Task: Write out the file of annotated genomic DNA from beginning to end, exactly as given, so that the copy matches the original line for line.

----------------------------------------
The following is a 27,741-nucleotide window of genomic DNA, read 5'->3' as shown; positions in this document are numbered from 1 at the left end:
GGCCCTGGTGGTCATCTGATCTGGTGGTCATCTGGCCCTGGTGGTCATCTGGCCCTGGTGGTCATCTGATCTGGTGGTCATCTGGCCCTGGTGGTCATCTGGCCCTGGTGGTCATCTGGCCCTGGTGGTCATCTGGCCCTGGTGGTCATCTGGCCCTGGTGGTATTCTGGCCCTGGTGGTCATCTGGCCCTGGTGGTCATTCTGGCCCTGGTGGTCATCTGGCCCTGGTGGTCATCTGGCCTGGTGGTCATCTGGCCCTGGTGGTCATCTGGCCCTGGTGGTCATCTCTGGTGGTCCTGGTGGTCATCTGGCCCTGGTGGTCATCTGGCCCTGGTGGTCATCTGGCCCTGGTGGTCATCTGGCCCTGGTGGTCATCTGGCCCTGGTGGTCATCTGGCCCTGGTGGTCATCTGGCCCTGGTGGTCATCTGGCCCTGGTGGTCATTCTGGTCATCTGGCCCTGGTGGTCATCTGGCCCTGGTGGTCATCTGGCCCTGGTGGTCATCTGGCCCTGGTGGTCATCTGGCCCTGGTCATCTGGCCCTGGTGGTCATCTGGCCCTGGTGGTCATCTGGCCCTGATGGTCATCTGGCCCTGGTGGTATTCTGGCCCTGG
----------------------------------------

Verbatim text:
The following is a 27,741-nucleotide window of genomic DNA, read 5'->3' as shown; positions in this document are numbered from 1 at the left end:
GGCCCTGGTGGTCATCTGATCTGGTGGTCATCTGGCCCTGGTGGTCATCTGGCCCTGGTGGTCATCTGATCTGGTGGTCATCTGGCCCTGGTGGTCATCTGGCCCTGGTGGTCATCTGGCCCTGGTGGTCATCTGGCCCTGGTGGTCATCTGGCCCTGGTGGTATTCTGGCCCTGGTGGTCATCTGGCCCTGGTGGTCATTCTGGCCCTGGTGGTCATCTGGCCCTGGTGGTCATCTGGCCTGGTGGTCATCTGGCCCTGGTGGTCATCTGGCCCTGGTGGTCATCTCTGGTGGTCCTGGTGGTCATCTGGCCCTGGTGGTCATCTGGCCCTGGTGGTCATCTGGCCCTGGTGGTCATCTGGCCCTGGTGGTCATCTGGCCCTGGTGGTCATCTGGCCCTGGTGGTCATCTGGCCCTGGTGGTCATCTGGCCCTGGTGGTCATTCTGGTCATCTGGCCCTGGTGGTCATCTGGCCCTGGTGGTCATCTGGCCCTGGTGGTCATCTGGCCCTGGTGGTCATCTGGCCCTGGTCATCTGGCCCTGGTGGTCATCTGGCCCTGGTGGTCATCTGGCCCTGATGGTCATCTGGCCCTGGTGGTATTCTGGCCCTGG